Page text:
Emergency dental specialists work daily despite extreme risk of COVID-19 transmission
Three UT Health SA doctors write new safety guidelines for dentists amid the pandemic
SAN ANTONIO – A group of specialized doctors are working right now in one of the most contagious places - a patient’s mouth.
Routine dental work has been suspended amid the COVID-19 pandemic, but emergencies need to be taken care of.
That's why emergency dental specialists, called endodontists, are continuing to work.
Three endodontists from UT Health San Antonio are leading the charge to keep doctors safe by writing and publishing new safety guidelines for everyone in their field.
"For specialists like ENTs, dentists, even ophthalmologists, we're at a very high risk of developing COVID-19. There have been a lot of reports that show physicians have died and they primarily belong to one of these specialties," said Dr. Nikita Ruparel.
Yet, the doctors continue to do this dangerous job every day, for two admirable reasons.
"First, we don't want patients to be in pain. The other bit is that we feel it's important to help our medical colleagues out working in the ER," said endodontist resident Dr. Biraj Patel.
"In this time of crisis we don't want to overburden the emergency room," said endodontist resident Dr. Amber Ather, acknowledging how overworked those healthcare providers already are.
The three doctors went a step further to protect their colleagues. They have written new guidelines on how dental workers can stay safe while treating potentially infected patients. Their work is about to be published in the Journal of Endodontics.
Most of the guidelines aim to avoid situations that cause saliva particles to be released into the air and onto surfaces, which means using less disruptive tools during procedures, most of which are handheld.
It also means avoiding the type of x-rays that require films to be placed in patients’ mouths, potentially causing them to cough or gag. If they have to do the x-rays, they have created a safety plan.
“We’re double-bagging everything so we use a plastic sleeve and a rubber cover over it, so we make sure we don’t have any leakage of saliva,” Ruparel said.
Another guideline is the use of more protective gear.
“The N95 masks are covered with a regular procedural mask and then we also wear a face shield over both of those mask,” Ruparel said.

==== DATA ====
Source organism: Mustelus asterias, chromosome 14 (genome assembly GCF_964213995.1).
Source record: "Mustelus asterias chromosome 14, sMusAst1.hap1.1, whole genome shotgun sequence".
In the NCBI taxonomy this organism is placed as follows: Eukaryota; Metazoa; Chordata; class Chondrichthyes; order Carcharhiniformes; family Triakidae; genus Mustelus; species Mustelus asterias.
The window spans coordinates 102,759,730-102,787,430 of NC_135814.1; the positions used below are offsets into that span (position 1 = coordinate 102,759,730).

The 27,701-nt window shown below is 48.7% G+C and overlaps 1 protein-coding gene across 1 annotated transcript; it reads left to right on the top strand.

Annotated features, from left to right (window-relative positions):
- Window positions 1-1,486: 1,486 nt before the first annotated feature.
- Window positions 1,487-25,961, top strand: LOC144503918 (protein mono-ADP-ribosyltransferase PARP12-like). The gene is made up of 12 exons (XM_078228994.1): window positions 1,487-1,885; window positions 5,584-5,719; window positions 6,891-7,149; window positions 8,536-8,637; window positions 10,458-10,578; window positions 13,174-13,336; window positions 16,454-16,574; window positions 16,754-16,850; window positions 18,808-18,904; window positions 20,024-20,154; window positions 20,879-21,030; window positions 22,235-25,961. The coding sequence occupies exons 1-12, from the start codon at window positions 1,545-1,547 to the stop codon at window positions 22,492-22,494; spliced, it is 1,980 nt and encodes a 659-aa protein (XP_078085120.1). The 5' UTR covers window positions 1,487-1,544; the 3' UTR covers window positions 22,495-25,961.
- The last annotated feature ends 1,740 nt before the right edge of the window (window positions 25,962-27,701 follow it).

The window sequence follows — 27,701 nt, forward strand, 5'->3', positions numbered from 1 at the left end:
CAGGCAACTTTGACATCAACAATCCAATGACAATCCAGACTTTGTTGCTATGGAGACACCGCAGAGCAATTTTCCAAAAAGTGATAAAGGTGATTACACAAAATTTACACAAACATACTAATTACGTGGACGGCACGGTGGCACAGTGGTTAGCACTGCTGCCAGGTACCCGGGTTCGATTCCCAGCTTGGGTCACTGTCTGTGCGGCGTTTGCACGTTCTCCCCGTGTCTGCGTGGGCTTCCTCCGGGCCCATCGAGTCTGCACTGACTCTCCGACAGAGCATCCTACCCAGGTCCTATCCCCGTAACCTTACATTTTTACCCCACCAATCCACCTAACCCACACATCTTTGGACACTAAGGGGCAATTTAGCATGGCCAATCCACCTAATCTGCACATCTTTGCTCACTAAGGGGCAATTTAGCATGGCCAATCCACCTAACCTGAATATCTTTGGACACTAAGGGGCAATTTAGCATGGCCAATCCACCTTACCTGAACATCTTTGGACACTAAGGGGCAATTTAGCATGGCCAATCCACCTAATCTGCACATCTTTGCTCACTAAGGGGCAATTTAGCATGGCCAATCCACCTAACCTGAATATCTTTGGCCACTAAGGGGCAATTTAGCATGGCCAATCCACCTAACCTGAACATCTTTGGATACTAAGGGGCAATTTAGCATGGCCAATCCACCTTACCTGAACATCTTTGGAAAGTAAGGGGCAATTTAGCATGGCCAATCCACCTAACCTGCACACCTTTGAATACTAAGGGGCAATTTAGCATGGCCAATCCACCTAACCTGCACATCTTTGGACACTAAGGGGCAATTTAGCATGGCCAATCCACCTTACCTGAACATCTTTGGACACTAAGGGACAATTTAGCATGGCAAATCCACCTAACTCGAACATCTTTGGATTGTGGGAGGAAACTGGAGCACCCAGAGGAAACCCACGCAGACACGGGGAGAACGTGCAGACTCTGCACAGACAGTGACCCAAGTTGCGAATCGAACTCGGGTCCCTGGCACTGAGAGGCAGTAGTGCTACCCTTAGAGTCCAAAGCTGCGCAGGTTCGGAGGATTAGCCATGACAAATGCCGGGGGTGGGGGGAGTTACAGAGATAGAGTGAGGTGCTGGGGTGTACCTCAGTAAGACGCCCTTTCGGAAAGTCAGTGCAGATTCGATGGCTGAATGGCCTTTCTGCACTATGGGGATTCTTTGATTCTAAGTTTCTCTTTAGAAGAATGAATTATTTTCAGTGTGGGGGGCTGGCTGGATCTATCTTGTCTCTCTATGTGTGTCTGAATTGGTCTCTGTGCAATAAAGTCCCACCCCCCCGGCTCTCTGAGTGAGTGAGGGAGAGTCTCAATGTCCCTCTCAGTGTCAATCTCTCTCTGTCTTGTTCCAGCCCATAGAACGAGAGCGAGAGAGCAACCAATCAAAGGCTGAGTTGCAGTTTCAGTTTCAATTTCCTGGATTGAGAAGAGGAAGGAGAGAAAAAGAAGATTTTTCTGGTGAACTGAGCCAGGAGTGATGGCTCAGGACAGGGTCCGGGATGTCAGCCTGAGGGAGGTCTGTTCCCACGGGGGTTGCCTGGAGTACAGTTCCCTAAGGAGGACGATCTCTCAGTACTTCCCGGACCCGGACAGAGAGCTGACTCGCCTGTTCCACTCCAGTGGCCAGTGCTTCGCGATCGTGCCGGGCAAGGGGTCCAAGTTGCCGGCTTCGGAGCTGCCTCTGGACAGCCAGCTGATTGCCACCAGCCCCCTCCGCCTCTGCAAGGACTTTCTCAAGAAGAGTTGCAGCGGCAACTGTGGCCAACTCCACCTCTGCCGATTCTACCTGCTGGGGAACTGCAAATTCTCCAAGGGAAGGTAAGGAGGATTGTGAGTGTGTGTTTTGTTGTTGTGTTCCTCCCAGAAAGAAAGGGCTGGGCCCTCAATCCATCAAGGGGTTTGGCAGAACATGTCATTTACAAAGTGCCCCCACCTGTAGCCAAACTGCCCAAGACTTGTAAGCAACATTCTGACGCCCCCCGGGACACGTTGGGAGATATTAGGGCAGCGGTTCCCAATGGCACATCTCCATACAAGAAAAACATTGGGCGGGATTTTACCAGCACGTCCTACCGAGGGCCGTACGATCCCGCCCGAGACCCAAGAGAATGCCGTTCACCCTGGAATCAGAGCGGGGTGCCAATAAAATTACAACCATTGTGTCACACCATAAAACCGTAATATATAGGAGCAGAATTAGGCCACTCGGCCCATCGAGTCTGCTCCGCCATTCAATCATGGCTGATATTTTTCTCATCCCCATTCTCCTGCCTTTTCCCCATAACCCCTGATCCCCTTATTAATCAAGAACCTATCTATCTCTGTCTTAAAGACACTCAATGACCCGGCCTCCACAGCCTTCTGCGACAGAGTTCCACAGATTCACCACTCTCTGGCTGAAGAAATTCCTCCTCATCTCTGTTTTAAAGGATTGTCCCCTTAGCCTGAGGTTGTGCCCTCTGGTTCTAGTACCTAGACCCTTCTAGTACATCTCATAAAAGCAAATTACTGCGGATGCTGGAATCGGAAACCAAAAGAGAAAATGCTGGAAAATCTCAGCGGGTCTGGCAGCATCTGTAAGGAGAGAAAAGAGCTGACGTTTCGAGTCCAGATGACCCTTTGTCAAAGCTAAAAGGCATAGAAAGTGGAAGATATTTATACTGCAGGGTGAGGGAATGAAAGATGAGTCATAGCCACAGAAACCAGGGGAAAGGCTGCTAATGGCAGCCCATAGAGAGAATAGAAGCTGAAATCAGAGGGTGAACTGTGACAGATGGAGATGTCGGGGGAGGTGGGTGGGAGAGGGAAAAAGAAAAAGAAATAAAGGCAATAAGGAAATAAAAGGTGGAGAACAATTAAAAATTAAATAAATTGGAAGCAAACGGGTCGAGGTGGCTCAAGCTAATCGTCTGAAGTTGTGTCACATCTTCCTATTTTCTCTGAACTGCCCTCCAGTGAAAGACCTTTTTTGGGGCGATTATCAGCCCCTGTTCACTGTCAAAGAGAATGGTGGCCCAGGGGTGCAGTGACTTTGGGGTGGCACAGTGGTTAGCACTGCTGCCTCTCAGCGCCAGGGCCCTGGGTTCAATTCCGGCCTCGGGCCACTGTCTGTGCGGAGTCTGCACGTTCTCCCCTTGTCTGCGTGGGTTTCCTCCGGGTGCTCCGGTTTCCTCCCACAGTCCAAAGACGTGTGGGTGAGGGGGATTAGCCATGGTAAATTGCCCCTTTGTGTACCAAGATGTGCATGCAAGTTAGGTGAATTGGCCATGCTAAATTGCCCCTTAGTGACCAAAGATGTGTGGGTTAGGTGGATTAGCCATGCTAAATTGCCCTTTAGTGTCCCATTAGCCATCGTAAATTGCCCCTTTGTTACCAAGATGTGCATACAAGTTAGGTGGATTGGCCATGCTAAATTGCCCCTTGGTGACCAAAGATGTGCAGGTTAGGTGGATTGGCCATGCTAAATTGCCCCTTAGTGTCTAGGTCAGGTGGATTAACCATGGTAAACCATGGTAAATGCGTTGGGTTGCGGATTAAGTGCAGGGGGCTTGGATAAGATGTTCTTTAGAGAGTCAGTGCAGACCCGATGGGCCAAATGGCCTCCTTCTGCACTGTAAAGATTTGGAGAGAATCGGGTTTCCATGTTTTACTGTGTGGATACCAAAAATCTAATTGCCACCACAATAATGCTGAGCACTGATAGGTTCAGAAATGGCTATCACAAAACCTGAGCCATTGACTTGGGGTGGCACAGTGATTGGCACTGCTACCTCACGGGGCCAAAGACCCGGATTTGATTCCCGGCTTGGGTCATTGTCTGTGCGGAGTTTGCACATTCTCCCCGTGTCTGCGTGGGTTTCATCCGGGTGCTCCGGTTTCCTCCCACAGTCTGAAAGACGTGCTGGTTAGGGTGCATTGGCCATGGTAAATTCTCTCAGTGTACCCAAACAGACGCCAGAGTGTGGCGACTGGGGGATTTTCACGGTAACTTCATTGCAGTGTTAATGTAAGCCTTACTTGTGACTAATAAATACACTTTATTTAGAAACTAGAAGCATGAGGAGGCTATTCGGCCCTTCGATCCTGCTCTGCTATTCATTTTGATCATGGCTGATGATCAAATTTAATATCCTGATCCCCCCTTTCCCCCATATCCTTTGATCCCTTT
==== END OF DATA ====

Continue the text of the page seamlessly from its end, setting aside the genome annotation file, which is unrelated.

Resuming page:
The paper also lists the use of stronger cleaning chemicals.
“Some of the disinfectants that are effective in killing many bacteria, we’re finding are not effective on COVID-19,” Ather said. “So now we are finding out we have to disinfect surfaces with hydrogen peroxide and other chemicals approved by the CDC.”
They are also suggesting the covering of patients' noses during procedures.
“So especially in cases when we do a root canal, we have a rubber sheet that would be placed on a patient, as standard of care anyway. Now we’re recommending these sheets be put further up so the nose of the patient can be covered,” Ruparel said.
They have limited procedures strictly to emergencies, which is determined by two main factors. First, on a pain scale of one to 10, a patient must report a seven or above. Second, the infection must be causing swelling, either inside or outside the mouth, or the patient may not be able to open his/her eyes.
The guidelines also list screening criteria that doctors should ask patients over the phone or teledoc session before they go in for treatment. They include questions about symptoms and recent travel history.
All three doctors said they are proud to have created crucial changes that will keep people safer, all over the nation, if not the world.
COVID-19, the respiratory disease caused by the new virus, stands for coronavirus disease 2019. The disease first appeared in late 2019 in Wuhan, China, but spread around the world in early 2020, causing the World Health Organization to declare a pandemic in March.
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